chemix plc
chemosvit a.s.
chemtec bv
chemtech waste office lan
cherwell district council
cheshire constabulary
cheshire county council
cheshire telecom ltd
chess plc
chester city council
chetwood associates ltd
cheyne capital
chicago bridge & iron company
chichester district council
christian aid
christian salvesen group
chrysler motors corporation
chss ltd
chubb & son
chubb security personnel
church commisioners
churngold construction
cinema management ltd
cisco systems inc.
citizens bank
city & guilds of london institute
city college coventry
city college manchester
city electrical factors
city of edinburgh district council
city of london 2012
city of newcastle-upon-tyne cc
city of stoke on trent council
city of sunderland council
city of westminster council
city of york council
city spirit
clackmannanshire council
claimtec ltd
clamason industries
clancy docwra ltd
claranet (uk)
clarence house
clariant international ltd.
clark construction ltd
clark smith partnership
clarke bond group
clarke nichols and marcel
clarke roxburgh
clay shaw thomas
clc contractors ltd
clearly secure ltd
clinical computing
close brothers corporate finance ltd
close brothers ltd
close credit management
clyde & co.
cm parker browne
cma testing & certification laboratories
cmc ltd
cmc projects llp
cms cameron mckenna
coastal training technologies
cobranet limited
cobus ltd
coca cola bottling company of new york
colamet manufacturing ltd
colchester borough council
colchester institute
cole (industries) ltd
cole robert & co limited
colin toms & partners
collinson grant consultants ltd
colloquium ltd
colt international ltd.
combisafe international
comet group plc
command alkon ltd
commercial marine and piling ltd
commercial metals company steel group
commission europeenne
commission for architecture 8th building
commission for equality & human rights
commission for healthcare audit & inspection
commissioning and technical services ltd
commsport ltd
commsworld ltd
communication solutions ltd.
communication spares (uk) ltd
communications ltd
communications networking services
community housing
compass ltd
computacenter uk ltd
concise it limited
concordia international forwarding
concrete grinding ltd
concrete society
conder structures td
connell brothers
consafe engineering (uk) limited
consarc design group
consolidated communications inc.
constant power services
construction industry training board
construction products association
constructive technologies
contracts direct uk ltd
control risks screening
controlled power technologies limited
converged communication solutions limited
conwy county borough council
coop himmelblau prix & swiczinsky gmbh
cooper lighting and security
cornwall county council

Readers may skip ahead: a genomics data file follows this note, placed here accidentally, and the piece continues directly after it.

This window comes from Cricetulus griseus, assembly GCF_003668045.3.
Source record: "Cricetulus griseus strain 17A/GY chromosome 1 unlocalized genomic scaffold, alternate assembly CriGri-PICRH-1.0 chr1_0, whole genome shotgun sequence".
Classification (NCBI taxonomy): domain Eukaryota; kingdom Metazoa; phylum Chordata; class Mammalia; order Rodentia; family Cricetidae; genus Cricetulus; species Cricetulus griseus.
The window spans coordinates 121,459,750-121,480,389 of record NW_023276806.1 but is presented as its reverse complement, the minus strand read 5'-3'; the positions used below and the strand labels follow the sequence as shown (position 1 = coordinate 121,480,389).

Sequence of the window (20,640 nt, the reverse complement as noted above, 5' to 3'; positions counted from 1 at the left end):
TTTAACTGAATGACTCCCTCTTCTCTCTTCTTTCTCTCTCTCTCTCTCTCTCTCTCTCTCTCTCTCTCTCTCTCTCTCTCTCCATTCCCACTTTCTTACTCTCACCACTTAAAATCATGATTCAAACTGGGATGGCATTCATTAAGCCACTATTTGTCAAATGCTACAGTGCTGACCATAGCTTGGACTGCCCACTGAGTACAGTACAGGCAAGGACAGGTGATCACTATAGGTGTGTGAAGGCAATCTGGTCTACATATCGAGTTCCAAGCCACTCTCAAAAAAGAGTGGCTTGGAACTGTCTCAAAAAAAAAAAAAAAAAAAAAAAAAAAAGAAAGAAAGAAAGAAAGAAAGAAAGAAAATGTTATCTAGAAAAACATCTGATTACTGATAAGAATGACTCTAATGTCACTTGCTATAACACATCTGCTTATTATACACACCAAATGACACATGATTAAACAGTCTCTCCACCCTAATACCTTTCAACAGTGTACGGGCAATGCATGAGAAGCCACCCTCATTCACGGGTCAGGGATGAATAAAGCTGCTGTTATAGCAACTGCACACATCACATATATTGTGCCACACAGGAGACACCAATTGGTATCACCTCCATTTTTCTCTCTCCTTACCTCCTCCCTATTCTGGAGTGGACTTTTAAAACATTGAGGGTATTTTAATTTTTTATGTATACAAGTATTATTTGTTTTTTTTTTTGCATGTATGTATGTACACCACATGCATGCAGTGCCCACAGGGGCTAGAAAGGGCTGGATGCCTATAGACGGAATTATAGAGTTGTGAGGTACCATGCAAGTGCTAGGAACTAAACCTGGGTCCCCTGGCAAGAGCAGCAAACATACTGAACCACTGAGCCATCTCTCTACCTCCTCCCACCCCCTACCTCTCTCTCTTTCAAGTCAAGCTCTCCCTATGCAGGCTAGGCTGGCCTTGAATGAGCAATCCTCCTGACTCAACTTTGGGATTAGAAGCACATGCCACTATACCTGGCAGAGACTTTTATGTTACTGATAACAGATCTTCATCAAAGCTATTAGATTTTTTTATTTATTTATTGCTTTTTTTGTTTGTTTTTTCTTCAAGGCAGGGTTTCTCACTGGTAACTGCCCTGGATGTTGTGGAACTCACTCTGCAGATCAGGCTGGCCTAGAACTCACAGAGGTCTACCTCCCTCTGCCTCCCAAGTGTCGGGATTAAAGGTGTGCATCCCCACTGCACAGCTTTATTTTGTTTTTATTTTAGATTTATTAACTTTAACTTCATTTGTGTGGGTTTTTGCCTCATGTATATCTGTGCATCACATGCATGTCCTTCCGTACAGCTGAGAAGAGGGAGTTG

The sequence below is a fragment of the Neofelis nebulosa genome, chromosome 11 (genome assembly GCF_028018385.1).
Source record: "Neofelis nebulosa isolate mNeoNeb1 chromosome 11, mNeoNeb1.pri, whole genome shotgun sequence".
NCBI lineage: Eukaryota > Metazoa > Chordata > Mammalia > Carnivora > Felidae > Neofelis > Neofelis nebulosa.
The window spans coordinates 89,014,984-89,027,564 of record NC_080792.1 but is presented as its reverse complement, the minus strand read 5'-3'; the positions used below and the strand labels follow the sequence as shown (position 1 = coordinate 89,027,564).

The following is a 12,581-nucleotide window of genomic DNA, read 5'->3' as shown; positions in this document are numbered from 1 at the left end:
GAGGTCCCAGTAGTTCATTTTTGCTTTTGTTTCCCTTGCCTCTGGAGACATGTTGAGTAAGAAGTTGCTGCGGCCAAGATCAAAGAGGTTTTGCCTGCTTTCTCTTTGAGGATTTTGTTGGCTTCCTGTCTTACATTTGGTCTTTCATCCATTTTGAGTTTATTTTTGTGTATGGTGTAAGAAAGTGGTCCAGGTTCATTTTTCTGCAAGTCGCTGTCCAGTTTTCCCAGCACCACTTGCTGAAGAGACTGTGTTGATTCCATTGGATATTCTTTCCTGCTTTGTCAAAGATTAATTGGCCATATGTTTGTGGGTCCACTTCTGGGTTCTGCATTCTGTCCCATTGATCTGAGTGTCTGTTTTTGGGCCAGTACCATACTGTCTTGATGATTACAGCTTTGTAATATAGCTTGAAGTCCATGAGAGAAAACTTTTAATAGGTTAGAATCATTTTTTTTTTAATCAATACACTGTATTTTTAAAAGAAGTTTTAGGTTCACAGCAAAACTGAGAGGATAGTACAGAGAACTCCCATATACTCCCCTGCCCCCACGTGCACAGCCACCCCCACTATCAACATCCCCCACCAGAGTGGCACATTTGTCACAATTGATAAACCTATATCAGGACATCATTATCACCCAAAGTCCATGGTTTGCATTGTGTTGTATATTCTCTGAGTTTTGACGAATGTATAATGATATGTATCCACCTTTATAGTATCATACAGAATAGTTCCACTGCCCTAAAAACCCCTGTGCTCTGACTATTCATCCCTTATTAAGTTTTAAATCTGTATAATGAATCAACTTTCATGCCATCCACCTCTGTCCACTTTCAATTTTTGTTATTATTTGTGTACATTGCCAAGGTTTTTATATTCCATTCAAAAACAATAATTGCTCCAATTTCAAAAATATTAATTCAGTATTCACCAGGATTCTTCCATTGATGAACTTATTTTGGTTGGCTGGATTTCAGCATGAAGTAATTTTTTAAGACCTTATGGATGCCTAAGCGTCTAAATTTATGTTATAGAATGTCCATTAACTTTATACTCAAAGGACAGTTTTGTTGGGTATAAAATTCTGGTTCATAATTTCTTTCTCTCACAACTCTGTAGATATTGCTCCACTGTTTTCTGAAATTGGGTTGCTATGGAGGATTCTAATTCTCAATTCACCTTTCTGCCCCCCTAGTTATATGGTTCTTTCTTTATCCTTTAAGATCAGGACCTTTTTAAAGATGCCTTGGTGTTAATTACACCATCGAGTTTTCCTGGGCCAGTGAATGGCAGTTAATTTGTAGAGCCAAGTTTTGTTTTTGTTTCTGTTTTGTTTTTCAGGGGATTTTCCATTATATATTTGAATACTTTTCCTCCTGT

cornwall county council
corporate architecture ltd
corporate executive board
corporate fx ltd
corus & regal hotel group plc
costain limited
costain ltd
costain ltd
costain ltd
costain ltd
costain ltd
costain ltd
costain ltd gerrards cross
costain ltd kingsway
costain ltd southampton
costain plc
counter solutions ltd
countrywide surveyor
courier systems
covell matthews architects ltd
coventry building society
coventry city council
coventry university
cox homes limited
cox project management ltd
crawley borough council
crest nicholson plc
crewe & nantwich borough council
crh fencing
crh plant - cotswold roller hire
cripps harries hall llp
croft plc
crofters commission
cromwell tools
cross fight ltd
cross keys homes ltd
crossrail london networks
croudace ltd
crown castle uk ltd
crown packaging uk plc
crown timber plc
crownlea group limited
crownlea hire & sales ltd
crucial systems ltd
cruden investments ltd
crummock (scotland) ltd
crystal gate solutions
crystel comms ltd
csc (ngt)
csc it ltd
csl factory superstore
ctm internet services
ctm ltd
cts group ltd
cuddy d & d ltd (sa10 6en)
cullen building products limited ky62
cullum detuners ltd
cumbria county council ltd
cummins engine co.
curtiss wright corporation
cws commercial
cyril w.bishop engineering services limited
cyrus capital partners europe llp
d & d rail ltd
d c mobile welding
d d lamson plc
d e clegg limited
d w windsor ltd
d.g. controls limited
dacorum borough council
dacre son and hartley ltd
daikin uk ltd
daimler chrylser uk ltd
dairy crest ltd
daks ltd
dalkia plc
daltrade plc
damstahl a s
dana corporation
dandara jersey
dane housing (congleton) limited
danfoss limited
darchem lan
daresbury laboratory site network
data installations & supplies ltd
david cover and son ltd
david lloyd leisure cafes
david lyons & associates lan
david mclean (holdings) ltd
david morgan associates
david wilson homes ltd
davies arnold cooper
davis (forest field) ltd
davis langdon & everest
dawn construction
day & sons (brentford) limited
day & zimmermann
dbi group ltd
dbk goyne & adams
dc leisure ltd
ddb london
de boer tenten
de customer links
de la rue
de lage landen international bv
de montfort insurance
de montfort university
de vere hotels plc
deal varney
deanestor ltd
deans foods
dearborn midwest conveyor co.
dearne valley college
debevoise & plympton
deborah services ltd
dechert llp
decomo n.v.
dee tech services ltd ch5
dee valley water
deejak builders (rushden) ltd
deeside automation control systems
degussa ag
degw uk ltd
del monte uk
dell computer corporation
dell international services
delmarva power and light company
deloitte & touche
deloitte & touche czech
deloitte & touche oy
deloitte & touche quality firm sa
deloitte advisory and management consulting ltd.
deloitte assignment
deloitte belgium
deloitte italy spa